Bhutan

BHUTAN, Land of the Thunder Dragon

“Gross National Happiness is more important than Gross National Product”

 

– His Majesty Jigme Singye Wangchuck, the Fourth King of Bhutan

Very few places that I have traveled have surpassed my expectations to the level that Bhutan did. Bhutan is one of the very few places on this Earth with people living the same way that they have been for centuries. Upon leaving, I was quick to say “Name Same Kadinchey La,” which translates into “Thank you beyond the Earth and Sky.” In a country with the towering peeks of the Himalayas and low lying valleys I felt this was a fitting way to thank the people who worked so hard to show us the true beauty of their country and their people.

 

 

 

 

 

 

 

 

 

 

 

 

 

This trip was incredible for a few reasons. Firstly, it was exciting for our Bhutanese students to show their teacher and classmates where they come from. All of their families were involved in our expedition through the country and they all contributed to making it an incredible few weeks. Secondly, we set the expeditions curricular goals based on Bhutan’s policy of Gross National Happiness (GNH). We split the school into four vans based upon the four pillars of GNH and ensured that each van had an expert guide based on their pillar.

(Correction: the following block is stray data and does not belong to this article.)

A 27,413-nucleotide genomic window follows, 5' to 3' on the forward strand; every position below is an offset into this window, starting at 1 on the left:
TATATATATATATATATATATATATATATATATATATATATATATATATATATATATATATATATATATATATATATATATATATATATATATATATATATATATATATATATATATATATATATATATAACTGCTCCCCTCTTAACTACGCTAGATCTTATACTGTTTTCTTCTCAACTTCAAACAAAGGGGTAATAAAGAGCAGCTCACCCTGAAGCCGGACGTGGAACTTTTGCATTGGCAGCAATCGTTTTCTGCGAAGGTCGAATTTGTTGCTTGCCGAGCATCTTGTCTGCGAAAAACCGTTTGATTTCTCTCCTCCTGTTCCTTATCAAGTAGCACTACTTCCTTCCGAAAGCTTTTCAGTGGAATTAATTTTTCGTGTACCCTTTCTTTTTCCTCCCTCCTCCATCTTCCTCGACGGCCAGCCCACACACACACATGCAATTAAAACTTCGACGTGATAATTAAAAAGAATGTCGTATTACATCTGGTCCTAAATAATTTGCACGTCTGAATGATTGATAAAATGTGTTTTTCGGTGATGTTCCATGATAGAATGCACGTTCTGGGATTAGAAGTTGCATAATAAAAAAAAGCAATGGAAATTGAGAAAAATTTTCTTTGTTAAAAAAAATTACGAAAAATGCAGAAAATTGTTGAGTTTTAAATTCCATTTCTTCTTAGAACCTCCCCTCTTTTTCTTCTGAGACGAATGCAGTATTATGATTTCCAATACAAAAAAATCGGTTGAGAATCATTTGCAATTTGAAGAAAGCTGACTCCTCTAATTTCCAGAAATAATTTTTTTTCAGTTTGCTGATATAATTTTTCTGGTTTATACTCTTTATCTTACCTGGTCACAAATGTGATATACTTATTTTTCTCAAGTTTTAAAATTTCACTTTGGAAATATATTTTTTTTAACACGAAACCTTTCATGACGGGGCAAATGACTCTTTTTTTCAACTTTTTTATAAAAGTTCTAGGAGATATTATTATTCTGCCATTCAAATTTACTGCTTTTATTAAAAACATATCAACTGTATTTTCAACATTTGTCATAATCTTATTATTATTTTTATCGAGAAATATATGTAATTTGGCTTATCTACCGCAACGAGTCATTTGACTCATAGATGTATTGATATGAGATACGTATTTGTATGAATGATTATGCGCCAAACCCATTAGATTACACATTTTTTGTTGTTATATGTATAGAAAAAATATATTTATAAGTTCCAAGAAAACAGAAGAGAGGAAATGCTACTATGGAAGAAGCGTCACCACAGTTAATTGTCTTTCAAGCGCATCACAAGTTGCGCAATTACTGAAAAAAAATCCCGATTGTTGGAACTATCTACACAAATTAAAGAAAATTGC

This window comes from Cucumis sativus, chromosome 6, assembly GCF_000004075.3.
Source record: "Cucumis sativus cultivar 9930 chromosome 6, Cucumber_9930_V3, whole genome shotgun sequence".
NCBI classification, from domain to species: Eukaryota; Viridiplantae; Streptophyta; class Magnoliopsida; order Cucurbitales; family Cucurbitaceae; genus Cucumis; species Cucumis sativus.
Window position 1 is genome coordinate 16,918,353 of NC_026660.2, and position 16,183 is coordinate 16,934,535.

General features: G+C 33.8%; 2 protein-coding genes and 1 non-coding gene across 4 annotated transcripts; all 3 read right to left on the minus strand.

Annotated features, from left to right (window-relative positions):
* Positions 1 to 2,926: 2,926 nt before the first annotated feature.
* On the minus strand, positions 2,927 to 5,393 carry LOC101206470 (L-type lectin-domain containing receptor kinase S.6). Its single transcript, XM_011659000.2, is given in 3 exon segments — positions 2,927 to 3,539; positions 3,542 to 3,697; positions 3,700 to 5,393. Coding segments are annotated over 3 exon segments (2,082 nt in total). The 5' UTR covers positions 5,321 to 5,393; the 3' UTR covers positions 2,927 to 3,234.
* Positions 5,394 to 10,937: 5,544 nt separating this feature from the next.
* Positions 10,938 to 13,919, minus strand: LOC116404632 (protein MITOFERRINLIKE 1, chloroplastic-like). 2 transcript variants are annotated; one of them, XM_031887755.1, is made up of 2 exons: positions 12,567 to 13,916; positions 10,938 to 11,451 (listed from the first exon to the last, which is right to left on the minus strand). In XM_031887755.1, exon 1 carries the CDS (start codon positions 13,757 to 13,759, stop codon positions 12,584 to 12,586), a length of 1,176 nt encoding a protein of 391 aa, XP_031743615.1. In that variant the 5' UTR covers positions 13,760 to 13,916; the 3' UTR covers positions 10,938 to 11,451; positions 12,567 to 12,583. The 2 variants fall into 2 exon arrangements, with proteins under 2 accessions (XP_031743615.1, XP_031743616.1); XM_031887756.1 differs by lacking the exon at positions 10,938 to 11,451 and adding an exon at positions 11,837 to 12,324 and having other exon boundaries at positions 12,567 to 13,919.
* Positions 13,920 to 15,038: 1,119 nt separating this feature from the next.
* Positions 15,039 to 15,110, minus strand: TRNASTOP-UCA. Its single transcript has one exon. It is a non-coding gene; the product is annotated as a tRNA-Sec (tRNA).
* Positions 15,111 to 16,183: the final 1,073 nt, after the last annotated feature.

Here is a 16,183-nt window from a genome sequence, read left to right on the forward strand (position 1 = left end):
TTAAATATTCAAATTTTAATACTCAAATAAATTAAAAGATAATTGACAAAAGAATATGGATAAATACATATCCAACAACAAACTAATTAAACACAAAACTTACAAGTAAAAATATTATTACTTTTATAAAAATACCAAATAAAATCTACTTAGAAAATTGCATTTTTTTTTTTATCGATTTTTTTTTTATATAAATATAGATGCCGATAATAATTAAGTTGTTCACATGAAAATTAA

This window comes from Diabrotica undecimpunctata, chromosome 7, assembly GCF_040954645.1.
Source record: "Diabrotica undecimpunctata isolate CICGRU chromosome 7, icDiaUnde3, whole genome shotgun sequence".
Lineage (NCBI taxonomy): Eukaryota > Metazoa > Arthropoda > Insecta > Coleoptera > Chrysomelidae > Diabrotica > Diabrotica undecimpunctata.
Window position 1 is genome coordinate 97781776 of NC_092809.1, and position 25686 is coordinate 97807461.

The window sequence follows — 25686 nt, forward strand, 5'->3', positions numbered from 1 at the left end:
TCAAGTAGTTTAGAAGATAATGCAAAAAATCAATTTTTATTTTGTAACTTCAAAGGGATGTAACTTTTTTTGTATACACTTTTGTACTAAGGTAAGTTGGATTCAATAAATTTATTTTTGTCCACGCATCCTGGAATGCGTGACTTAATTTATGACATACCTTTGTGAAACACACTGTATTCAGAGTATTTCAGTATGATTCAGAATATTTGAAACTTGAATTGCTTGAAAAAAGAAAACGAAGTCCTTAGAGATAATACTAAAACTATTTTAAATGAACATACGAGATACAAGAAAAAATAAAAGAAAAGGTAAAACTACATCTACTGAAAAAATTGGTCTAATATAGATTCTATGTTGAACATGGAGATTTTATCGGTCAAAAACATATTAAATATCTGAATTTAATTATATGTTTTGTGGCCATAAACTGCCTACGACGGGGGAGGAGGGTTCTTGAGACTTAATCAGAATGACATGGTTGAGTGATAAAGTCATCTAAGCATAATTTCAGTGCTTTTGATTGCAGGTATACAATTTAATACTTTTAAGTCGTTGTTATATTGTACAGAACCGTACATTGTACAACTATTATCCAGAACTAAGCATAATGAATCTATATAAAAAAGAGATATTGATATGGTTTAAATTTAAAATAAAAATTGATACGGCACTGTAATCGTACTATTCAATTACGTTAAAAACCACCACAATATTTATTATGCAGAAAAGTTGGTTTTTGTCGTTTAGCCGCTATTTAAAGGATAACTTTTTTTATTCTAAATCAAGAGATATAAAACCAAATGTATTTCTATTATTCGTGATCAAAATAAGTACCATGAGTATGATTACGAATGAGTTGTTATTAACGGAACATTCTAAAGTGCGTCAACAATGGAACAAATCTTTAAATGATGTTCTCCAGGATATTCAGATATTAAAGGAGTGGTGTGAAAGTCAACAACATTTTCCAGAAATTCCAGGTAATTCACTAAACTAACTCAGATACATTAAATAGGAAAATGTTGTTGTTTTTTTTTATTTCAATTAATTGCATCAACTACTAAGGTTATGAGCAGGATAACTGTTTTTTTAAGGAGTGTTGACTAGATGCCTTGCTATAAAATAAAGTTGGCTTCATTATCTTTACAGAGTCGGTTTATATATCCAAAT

Based on my own area of specialty, my van focused on Cultural Preservation and our guide was an ex-monk named Geonpo Dorji. The other vans focused on Good Governance, Sustainable Economics, and Environmental Sustainability. Each van was tasked with filming a video that explained the pillar of GNH that they were assigned.

 

 

 

 

 

 

 

 

 

 

 

 

 

 

 

 

 

We visited the many dzongs, or fortified monasteries, that Bhutan has to offer. We sang traditional songs, met yak-herders, and learned about the unique international flight of the black-necked crane. The students collectively reveled in this journey back in time as we kept our own wood burning stoves going through the night for warmth and watched the stars for entertainment.

 

 

 

 

 

 

 

 

 

 

 

 

 

The last day of the night of the trip we had the chance to meet with one of Bhutan’s leading glaciologists who lectured to us about the effects of climate change on Bhutan’s glacial lakes. His lecture was thought-provoking and terrifying to some us who had never personally been affected by global warming. The next morning we awoke to a surprise opportunity. The glaciologist and our founder had worked to get our school on an airplane to do a flyover of these glacial lakes with the glaciologist in the cockpit explaining what exactly we were looking at. What an experience! For more on our Intersession on Bhutan, check out this page on THINK Global School’s website.